New Norms to Observe the Holy Month of Ramadan

Date : 10 May 2020

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Holy Month in the midst of the Pandemic

The Muslim-majority countries in ASEAN and across the world are observing Ramadan, the ninth month of the Islamic calendar which began on April 24 and is anticipated to conclude on May 23 this year.  During this holy month, Muslims are required to fast from sunrise to sunset, abstain from bad deeds, practice prayers, express empathy and strengthen a sense of community.  However, when the whole world is facing the biggest threat from the spread of coronavirus, social distancing is strictly enforced to prevent the infection and keep human lives in good health.  Ramadan under lockdown, therefore, turns into a challenge that all Muslims have to adopt different ways in observing these religious practices.


Why Ramadan is Important

The first day of Ramadan is determined by the sighting of the new crescent moon.  It marks the beginning of the fasting which is one of the Five Pillars of Islam taking place during the month of Ramadan.  There is a verse in the Quran that prescribes fasting for all Muslims who are mature and healthy enough as a means to learn patience, an act of worship, a chance to get close to Allah and a way to become compassionate towards those in need.  Muslims also exercise their self-reflection and self-discipline of not doing immoral behaviors, making sinful speech and expressing anger.


How Muslims Behave during Ramadan

Before sunrise, Muslims have the pre-dawn meal called suhoor and break the fast after sunset having the evening meal called iftar.  Iftar is usually a communal meal and a time for social gathering among families and communities where guests are invited over.  It is common for mosques to host iftar as a charitable banquet to offer food to the poor.

Tarawih, the nightly prayer, is performed in mosques after iftar and is optional apart from the mandatory 5 daily prayers.  However, this mass congregational prayer during Ramadan amplifies the sense of individual spirituality and unity within the community.   Quran recitation is also encouraged to be practiced.  One part of the Quran is recited each night in tarawih, hence, the total 30 parts of the entire Quran would have been completed by the end of the month. 

Zakat, another Pillar of Islam,is an obligatory charity for eligible Muslims to donate to the less fortunate.  The charity takes place a few days before the end of fasting and it is believed that the reward of paying zakat during Ramadan will be multiplied. 

After fast breaking at sunset, in some ASEAN countries e.g. Indonesia, Malaysia, Singapore and Brunei, Ramadan bazaars are the destination where people go for late-night meals.  The places are always packed with a huge variety of food, festive essentials, and a big crowd of hawkers and shoppers.


Embracing Changes and Adopting New Norms

This year is a difficult time for Muslims worldwide since they observe the holy month of Ramadan under lockdown and social restrictions.  The true essence of Ramadan, which comprises charity, compassion and community, is still but articulated in different ways.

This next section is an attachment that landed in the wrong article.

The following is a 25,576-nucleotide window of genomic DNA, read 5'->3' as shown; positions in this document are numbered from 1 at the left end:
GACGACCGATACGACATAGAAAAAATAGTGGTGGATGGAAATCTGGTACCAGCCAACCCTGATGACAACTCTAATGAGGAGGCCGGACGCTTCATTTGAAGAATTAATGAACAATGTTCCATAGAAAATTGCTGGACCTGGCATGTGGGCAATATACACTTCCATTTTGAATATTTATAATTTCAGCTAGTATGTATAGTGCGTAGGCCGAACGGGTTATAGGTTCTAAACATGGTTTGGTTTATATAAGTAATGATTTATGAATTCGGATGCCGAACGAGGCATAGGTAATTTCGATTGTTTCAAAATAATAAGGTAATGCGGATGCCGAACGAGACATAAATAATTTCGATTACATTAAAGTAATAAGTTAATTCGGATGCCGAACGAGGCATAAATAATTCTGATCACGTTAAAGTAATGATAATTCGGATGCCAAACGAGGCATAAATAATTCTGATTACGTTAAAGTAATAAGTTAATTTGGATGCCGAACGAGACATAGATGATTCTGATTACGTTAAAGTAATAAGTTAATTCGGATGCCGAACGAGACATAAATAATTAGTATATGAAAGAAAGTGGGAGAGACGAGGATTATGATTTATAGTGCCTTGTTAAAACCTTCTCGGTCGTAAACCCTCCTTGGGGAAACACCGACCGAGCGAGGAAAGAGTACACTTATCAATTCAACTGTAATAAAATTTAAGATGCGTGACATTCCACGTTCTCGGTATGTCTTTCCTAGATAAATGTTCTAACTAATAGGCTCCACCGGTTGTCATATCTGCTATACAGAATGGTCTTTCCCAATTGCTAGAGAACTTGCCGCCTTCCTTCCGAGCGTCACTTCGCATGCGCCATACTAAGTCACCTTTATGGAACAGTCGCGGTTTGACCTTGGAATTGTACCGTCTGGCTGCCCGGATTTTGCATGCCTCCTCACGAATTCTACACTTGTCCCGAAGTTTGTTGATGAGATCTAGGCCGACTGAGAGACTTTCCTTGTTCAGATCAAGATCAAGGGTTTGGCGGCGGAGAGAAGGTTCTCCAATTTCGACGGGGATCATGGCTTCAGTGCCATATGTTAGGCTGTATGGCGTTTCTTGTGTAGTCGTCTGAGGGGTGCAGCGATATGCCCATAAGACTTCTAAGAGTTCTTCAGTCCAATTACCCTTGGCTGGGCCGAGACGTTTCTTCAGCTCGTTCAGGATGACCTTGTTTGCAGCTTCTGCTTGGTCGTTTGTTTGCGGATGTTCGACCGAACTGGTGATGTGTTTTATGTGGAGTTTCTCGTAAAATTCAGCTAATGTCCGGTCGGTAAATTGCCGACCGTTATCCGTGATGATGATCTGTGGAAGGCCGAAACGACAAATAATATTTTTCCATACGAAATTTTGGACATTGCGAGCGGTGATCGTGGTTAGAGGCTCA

In Malaysia, to follow the government’s Movement Control Order (MCO), Muslims cannot perform the nightly terawih prayers in the mosques but at home.  They can still get the same reward doing it at home with family members as in the mosque, as the intention to pray in a congregation is already evident.  Malaysia’s city of Melaka allows congregational tarawih prayers in mosques but restricted to four mosques officials: mosque chairman, imam, bilal and siak, and they must adhere to the Standard Operating Procedure set by the Ministry of Health.

Iftar dinner after daily fast breaking is usually held as a community.  The government of Indonesia, however, instructed people to stay home and refrain from the communal gatherings to curb the spread of the disease. Muhammadiyah, an Islamic Organization in Indonesia, has been promoting the hashtag #RamadandiRumah (Ramadan at home) to encourage Muslims to worship at home.

Muslims can support the Islamic community and those in need online.  The charity of paying zakat in Malaysia can be done through, for example, the 24/7 portal.

Despite the traditional, hustle-and-bustle Ramadan bazaar is called off, Singapore’s biggest Ramadan bazaar, Geylang Serai Bazaar, has partnered with the local digital platform to bring small and medium business owners online.  Moreover, is a big online market offering all essentials for Hari Raya or the celebration of breaking the fast.  Several local vendors also start taking orders from customers on their WhatsApp or Facebook with delivery service.


Praying for a Happy and Peaceful Hari Raya

Eid al-Fitr, also known as Hari Raya Idul Fitri or Hari Raya Puasa in Southeast Asia, is the celebration that marks the end of the fasting month.  The festive public holiday includes family gatherings, community sharing and hometown visits.  However, this year’s Hari Raya exodus is not permitted in Indonesia and Malaysia to avoid the massive movement of the crowd and high risk of contagion.  Despite the unprecedented restrictions, we still wish for safety, health, happiness and peace for the whole world in flattening the curve against the global threat to mankind.



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